October 12 marks the fourth anniversary of when the United States became a “no-fault nation.” On that date in 2010, New York, the last holdout, finally joined the 49 other states in eliminating the need for divorcing couples to state that the dissolution of their marriage was the “fault” of one or the other. Today, every state offers the possibility of a no-fault divorce.
Three years later, the co-chair of The Coalition for Divorce Reform claims that “no-fault divorce has been a disaster,” leading to record numbers of divorces and plummeting rates of marriage. Sociologist Philip Cohen confirms that New York had a big spike in divorce in 2010, from 2.6 to 2.9, as measured by the crude divorce rate. But many researchers have found that although every state that adopted no-fault divorce saw a burst of pent-up divorces in the first few years after passage, divorce rates leveled off thereafter and have actually fallen since no-fault became the norm.
Figuring out divorce and marriage trends is further complicated by the recent foreclosure crisis and the ensuing deep recession. Many studies have shown that job loss and financial strain raise the risk of divorce. But divorce rates fell during the Great Depression of the 1930s, and some observers have claimed that “the silver lining” of this more recent economic crisis has been a similar dip in divorce.
To sort through these conflicting claims, the Council on Contemporary Families asked five researchers to explore recent trends in divorce and marriage for the CCF Symposium on New Inequalities.
Their findings paint a complex picture.
For children of educated parents, family life has actually become more stable in the past 30 years, law professors June Carbone and Naomi Cahn argue. For both white and African-American college graduates – but only for college graduates — the likelihood that a fourteen year-old-girl would still be living with both parents increased between the 1970s and the first decade of the twentieth century, they point out in their paper, “A Class Act? Stability and Instability in Children’s Family Lives.” Poorly-educated and low-income Americans, by contrast, have experienced an increase in family instability, with continued high divorce rates and growing rates of unwed childbearing.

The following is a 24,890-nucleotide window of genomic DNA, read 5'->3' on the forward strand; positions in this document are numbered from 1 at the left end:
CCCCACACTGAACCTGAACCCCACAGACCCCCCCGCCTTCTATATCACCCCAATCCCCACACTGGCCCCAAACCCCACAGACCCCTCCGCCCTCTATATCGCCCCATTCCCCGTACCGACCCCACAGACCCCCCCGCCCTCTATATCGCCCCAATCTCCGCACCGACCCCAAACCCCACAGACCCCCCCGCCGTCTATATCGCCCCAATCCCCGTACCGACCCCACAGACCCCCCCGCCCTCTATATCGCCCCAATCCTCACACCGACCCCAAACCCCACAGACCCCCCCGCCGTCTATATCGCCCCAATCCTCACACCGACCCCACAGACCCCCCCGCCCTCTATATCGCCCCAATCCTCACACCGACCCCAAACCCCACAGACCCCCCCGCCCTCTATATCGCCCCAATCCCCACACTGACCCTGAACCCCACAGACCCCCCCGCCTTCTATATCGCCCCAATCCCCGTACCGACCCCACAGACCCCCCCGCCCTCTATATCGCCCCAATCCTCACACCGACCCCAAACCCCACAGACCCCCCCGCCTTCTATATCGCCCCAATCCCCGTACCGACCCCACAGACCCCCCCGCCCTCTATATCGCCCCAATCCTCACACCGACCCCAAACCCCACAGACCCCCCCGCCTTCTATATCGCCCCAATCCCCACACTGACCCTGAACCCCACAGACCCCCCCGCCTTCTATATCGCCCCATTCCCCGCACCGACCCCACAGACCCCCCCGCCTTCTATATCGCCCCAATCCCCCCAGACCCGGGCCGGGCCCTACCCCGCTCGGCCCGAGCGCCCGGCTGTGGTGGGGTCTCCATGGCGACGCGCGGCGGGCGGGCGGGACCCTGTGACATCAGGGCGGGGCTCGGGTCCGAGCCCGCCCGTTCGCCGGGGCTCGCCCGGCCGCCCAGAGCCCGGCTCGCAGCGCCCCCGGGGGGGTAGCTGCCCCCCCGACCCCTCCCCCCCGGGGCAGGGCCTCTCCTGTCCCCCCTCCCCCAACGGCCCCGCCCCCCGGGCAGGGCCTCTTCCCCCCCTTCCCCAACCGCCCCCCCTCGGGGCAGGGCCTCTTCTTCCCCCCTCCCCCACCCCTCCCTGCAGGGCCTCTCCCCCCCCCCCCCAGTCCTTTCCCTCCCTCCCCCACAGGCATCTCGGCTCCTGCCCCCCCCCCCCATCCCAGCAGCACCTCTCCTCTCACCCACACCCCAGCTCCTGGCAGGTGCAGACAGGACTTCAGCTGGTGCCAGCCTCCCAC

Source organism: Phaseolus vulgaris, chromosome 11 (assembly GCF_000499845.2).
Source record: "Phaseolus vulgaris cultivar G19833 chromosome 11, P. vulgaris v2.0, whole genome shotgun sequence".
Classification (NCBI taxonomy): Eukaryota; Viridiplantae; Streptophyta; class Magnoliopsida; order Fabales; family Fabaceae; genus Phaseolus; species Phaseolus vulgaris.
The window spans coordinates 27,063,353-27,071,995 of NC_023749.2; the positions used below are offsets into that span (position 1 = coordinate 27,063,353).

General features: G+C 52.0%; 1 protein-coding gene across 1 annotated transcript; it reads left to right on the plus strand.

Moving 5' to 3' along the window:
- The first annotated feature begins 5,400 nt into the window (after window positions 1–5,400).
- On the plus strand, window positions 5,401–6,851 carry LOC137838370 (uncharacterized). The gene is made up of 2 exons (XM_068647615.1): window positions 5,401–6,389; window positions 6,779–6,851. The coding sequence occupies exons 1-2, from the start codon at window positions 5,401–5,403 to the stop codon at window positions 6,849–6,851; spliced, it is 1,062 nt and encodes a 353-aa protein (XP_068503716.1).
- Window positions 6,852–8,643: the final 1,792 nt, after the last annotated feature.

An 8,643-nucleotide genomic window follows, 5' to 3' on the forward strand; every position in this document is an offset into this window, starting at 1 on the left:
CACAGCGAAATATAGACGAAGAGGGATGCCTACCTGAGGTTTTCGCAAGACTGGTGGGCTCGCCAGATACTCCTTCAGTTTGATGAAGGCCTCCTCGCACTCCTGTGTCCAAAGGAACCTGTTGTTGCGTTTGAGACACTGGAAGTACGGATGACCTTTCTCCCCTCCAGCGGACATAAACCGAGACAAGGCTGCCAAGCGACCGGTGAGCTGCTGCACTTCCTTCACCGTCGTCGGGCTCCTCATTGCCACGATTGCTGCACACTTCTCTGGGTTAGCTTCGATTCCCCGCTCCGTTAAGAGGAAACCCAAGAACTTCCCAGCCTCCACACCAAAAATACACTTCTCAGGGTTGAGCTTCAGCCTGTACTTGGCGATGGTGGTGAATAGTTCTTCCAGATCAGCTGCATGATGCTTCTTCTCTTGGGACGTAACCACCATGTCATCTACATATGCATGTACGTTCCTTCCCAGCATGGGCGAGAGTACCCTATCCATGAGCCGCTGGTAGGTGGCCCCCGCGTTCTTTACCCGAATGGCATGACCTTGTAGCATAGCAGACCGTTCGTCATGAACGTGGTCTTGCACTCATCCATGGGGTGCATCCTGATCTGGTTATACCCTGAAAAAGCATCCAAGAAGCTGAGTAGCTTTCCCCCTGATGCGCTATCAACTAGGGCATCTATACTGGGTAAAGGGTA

Carbone and Cahn argue that the increased family instability of less-educated Americans stems primarily from growing economic inequality in the U.S. rather than from a reduction in their commitment to their children’s well-being. Between the mid-1970s and the second half of the 2000s, during the very years when divorce and unwed motherhood were becoming more acceptable, mothers with a high school diploma doubled the time they spent with their children. But affluent college graduate mothers were able to increase their time with children even more substantially — by a factor of four to five – and also to ratchet up their spending on enrichment programs, thereby contributing to a widening cycle of inequality in child outcomes.
Researchers Susan L. Brown and I-Fen Lin add another wrinkle to the story in their paper, “Gray Divorce: A Growing Risk Regardless of Class or Education.” Like Carbone and Cahn, they note that college educated Americans have dramatically lower divorce rates than their less-educated counterparts – but only up to a certain age.
Among couples aged 25-49, the divorce rate for college graduates is about 50 percent lower than the rate for those with a high school diploma. However, the protective effects of education do not seem to last once the children have left home.
Regardless of educational attainment, the divorce rate for couples aged 50 and older has doubled since 1990, and it has more than doubled for married individuals aged 65 and older. An older college graduate, even one in a first marriage, faces essentially the same risk of divorce as the older high school graduate. And, Brown and Lin point out, more than 55 percent of gray divorces involve couples who were married for more than 20 years.